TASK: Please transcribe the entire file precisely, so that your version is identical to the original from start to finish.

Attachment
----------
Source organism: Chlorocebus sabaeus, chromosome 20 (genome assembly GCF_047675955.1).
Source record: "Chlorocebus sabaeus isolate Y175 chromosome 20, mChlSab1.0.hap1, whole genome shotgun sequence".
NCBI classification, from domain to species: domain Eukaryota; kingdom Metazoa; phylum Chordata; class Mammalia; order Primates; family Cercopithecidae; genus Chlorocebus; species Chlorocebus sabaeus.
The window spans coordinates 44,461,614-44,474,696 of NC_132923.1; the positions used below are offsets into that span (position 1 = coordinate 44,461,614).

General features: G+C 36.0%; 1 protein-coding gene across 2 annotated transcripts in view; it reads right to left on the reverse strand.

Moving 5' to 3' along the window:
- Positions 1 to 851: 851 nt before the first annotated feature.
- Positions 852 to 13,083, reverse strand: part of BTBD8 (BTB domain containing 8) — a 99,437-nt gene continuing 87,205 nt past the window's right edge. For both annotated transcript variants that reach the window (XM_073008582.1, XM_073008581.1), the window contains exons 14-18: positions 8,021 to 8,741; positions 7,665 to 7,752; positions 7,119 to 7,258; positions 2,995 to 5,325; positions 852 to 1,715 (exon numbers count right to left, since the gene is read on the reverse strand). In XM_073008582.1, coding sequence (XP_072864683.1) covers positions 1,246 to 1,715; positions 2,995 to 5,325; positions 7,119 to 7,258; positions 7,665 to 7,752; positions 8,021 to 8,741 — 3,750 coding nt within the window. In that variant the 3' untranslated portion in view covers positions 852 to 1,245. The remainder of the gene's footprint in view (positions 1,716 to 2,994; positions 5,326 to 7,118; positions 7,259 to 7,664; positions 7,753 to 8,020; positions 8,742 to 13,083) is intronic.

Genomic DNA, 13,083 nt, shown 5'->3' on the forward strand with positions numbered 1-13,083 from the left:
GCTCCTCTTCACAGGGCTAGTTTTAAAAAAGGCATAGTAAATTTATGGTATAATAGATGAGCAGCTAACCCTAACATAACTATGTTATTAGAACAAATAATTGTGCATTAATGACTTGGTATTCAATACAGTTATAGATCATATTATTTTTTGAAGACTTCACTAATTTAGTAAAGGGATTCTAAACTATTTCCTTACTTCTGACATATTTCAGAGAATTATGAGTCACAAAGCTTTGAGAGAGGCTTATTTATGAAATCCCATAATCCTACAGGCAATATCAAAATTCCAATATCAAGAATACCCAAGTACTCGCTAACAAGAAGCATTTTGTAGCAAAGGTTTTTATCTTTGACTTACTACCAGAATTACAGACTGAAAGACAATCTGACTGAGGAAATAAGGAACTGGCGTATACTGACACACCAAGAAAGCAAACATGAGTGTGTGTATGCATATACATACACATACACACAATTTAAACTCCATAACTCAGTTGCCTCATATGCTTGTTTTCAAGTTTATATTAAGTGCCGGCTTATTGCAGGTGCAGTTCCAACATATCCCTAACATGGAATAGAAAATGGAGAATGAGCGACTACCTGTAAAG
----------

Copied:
Source organism: Chlorocebus sabaeus, chromosome 20 (genome assembly GCF_047675955.1).
Source record: "Chlorocebus sabaeus isolate Y175 chromosome 20, mChlSab1.0.hap1, whole genome shotgun sequence".
NCBI classification, from domain to species: domain Eukaryota; kingdom Metazoa; phylum Chordata; class Mammalia; order Primates; family Cercopithecidae; genus Chlorocebus; species Chlorocebus sabaeus.
The window spans coordinates 44,461,614-44,474,696 of NC_132923.1; the positions used below are offsets into that span (position 1 = coordinate 44,461,614).

General features: G+C 36.0%; 1 protein-coding gene across 2 annotated transcripts in view; it reads right to left on the reverse strand.

Moving 5' to 3' along the window:
- Positions 1 to 851: 851 nt before the first annotated feature.
- Positions 852 to 13,083, reverse strand: part of BTBD8 (BTB domain containing 8) — a 99,437-nt gene continuing 87,205 nt past the window's right edge. For both annotated transcript variants that reach the window (XM_073008582.1, XM_073008581.1), the window contains exons 14-18: positions 8,021 to 8,741; positions 7,665 to 7,752; positions 7,119 to 7,258; positions 2,995 to 5,325; positions 852 to 1,715 (exon numbers count right to left, since the gene is read on the reverse strand). In XM_073008582.1, coding sequence (XP_072864683.1) covers positions 1,246 to 1,715; positions 2,995 to 5,325; positions 7,119 to 7,258; positions 7,665 to 7,752; positions 8,021 to 8,741 — 3,750 coding nt within the window. In that variant the 3' untranslated portion in view covers positions 852 to 1,245. The remainder of the gene's footprint in view (positions 1,716 to 2,994; positions 5,326 to 7,118; positions 7,259 to 7,664; positions 7,753 to 8,020; positions 8,742 to 13,083) is intronic.

Genomic DNA, 13,083 nt, shown 5'->3' on the forward strand with positions numbered 1-13,083 from the left:
GCTCCTCTTCACAGGGCTAGTTTTAAAAAAGGCATAGTAAATTTATGGTATAATAGATGAGCAGCTAACCCTAACATAACTATGTTATTAGAACAAATAATTGTGCATTAATGACTTGGTATTCAATACAGTTATAGATCATATTATTTTTTGAAGACTTCACTAATTTAGTAAAGGGATTCTAAACTATTTCCTTACTTCTGACATATTTCAGAGAATTATGAGTCACAAAGCTTTGAGAGAGGCTTATTTATGAAATCCCATAATCCTACAGGCAATATCAAAATTCCAATATCAAGAATACCCAAGTACTCGCTAACAAGAAGCATTTTGTAGCAAAGGTTTTTATCTTTGACTTACTACCAGAATTACAGACTGAAAGACAATCTGACTGAGGAAATAAGGAACTGGCGTATACTGACACACCAAGAAAGCAAACATGAGTGTGTGTATGCATATACATACACATACACACAATTTAAACTCCATAACTCAGTTGCCTCATATGCTTGTTTTCAAGTTTATATTAAGTGCCGGCTTATTGCAGGTGCAGTTCCAACATATCCCTAACATGGAATAGAAAATGGAGAATGAGCGACTACCTGTAAAG